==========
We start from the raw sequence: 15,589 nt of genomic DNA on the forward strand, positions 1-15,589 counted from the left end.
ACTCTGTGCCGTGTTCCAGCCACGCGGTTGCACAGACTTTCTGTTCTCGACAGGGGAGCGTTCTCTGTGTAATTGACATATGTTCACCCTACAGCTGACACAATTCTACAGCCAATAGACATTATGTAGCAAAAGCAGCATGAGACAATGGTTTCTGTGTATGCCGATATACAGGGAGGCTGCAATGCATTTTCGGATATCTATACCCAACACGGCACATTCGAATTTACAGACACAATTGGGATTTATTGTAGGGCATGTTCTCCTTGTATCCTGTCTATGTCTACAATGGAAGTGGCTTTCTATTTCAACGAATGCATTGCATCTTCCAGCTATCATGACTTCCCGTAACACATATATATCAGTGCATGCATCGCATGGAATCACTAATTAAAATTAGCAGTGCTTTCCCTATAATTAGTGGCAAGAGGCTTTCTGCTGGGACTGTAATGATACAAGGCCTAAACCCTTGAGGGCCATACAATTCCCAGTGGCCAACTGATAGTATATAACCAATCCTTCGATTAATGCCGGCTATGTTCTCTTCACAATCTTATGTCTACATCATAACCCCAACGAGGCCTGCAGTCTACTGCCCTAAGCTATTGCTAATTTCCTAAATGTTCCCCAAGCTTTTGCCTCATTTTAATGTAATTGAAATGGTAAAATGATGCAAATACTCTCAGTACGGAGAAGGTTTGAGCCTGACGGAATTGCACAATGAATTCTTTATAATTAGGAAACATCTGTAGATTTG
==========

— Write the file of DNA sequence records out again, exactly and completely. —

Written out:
We start from the raw sequence: 15,589 nt of genomic DNA on the forward strand, positions 1-15,589 counted from the left end.
ACTCTGTGCCGTGTTCCAGCCACGCGGTTGCACAGACTTTCTGTTCTCGACAGGGGAGCGTTCTCTGTGTAATTGACATATGTTCACCCTACAGCTGACACAATTCTACAGCCAATAGACATTATGTAGCAAAAGCAGCATGAGACAATGGTTTCTGTGTATGCCGATATACAGGGAGGCTGCAATGCATTTTCGGATATCTATACCCAACACGGCACATTCGAATTTACAGACACAATTGGGATTTATTGTAGGGCATGTTCTCCTTGTATCCTGTCTATGTCTACAATGGAAGTGGCTTTCTATTTCAACGAATGCATTGCATCTTCCAGCTATCATGACTTCCCGTAACACATATATATCAGTGCATGCATCGCATGGAATCACTAATTAAAATTAGCAGTGCTTTCCCTATAATTAGTGGCAAGAGGCTTTCTGCTGGGACTGTAATGATACAAGGCCTAAACCCTTGAGGGCCATACAATTCCCAGTGGCCAACTGATAGTATATAACCAATCCTTCGATTAATGCCGGCTATGTTCTCTTCACAATCTTATGTCTACATCATAACCCCAACGAGGCCTGCAGTCTACTGCCCTAAGCTATTGCTAATTTCCTAAATGTTCCCCAAGCTTTTGCCTCATTTTAATGTAATTGAAATGGTAAAATGATGCAAATACTCTCAGTACGGAGAAGGTTTGAGCCTGACGGAATTGCACAATGAATTCTTTATAATTAGGAAACATCTGTAGATTTG